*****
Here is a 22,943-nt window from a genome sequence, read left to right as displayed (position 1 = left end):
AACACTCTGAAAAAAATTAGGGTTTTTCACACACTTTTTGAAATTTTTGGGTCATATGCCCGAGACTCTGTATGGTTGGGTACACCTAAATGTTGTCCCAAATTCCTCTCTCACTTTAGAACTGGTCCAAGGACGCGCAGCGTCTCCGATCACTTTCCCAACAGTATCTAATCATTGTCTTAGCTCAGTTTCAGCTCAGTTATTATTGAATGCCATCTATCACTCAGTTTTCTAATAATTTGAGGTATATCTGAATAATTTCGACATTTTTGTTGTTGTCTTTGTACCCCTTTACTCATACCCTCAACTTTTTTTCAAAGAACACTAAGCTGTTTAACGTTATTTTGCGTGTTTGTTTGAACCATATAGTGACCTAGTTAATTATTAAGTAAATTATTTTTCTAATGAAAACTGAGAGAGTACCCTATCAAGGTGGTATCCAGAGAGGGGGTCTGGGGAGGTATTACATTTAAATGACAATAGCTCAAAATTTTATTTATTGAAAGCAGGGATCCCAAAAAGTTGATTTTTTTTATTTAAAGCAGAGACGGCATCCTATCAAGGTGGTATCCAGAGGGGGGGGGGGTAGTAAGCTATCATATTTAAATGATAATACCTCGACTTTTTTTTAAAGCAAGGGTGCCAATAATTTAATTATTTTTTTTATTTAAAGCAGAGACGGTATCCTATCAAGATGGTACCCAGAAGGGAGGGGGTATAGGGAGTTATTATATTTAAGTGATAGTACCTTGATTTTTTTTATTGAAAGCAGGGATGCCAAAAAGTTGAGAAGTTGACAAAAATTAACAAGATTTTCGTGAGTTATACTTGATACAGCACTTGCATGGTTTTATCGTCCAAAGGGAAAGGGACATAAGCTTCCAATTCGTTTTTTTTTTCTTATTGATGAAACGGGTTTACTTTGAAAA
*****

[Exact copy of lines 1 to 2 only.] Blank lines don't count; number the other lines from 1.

Here is a 22,943-nt window from a genome sequence, read left to right as displayed (position 1 = left end):
AACACTCTGAAAAAAATTAGGGTTTTTCACACACTTTTTGAAATTTTTGGGTCATATGCCCGAGACTCTGTATGGTTGGGTACACCTAAATGTTGTCCCAAATTCCTCTCTCACTTTAGAACTGGTCCAAGGACGCGCAGCGTCTCCGATCACTTTCCCAACAGTATCTAATCATTGTCTTAGCTCAGTTTCAGCTCAGTTATTATTGAATGCCATCTATCACTCAGTTTTCTAATAATTTGAGGTATATCTGAATAATTTCGACATTTTTGTTGTTGTCTTTGTACCCCTTTACTCATACCCTCAACTTTTTTTCAAAGAACACTAAGCTGTTTAACGTTATTTTGCGTGTTTGTTTGAACCATATAGTGACCTAGTTAATTATTAAGTAAATTATTTTTCTAATGAAAACTGAGAGAGTACCCTATCAAGGTGGTATCCAGAGAGGGGGTCTGGGGAGGTATTACATTTAAATGACAATAGCTCAAAATTTTATTTATTGAAAGCAGGGATCCCAAAAAGTTGATTTTTTTTATTTAAAGCAGAGACGGCATCCTATCAAGGTGGTATCCAGAGGGGGGGGGGGTAGTAAGCTATCATATTTAAATGATAATACCTCGACTTTTTTTTAAAGCAAGGGTGCCAATAATTTAATTATTTTTTTTATTTAAAGCAGAGACGGTATCCTATCAAGATGGTACCCAGAAGGGAGGGGGTATAGGGAGTTATTATATTTAAGTGATAGTACCTTGATTTTTTTTATTGAAAGCAGGGATGCCAAAAAGTTGAGAAGTTGACAAAAATTAACAAGATTTTCGTGAGTTATACTTGATACAGCACTTGCATGGTTTTATCGTCCAAAGGGAAAGGGACATAAGCTTCCAATTCGTTTTTTTTTTCTTATTGATGAAACGGGTTTACTTTGAAAA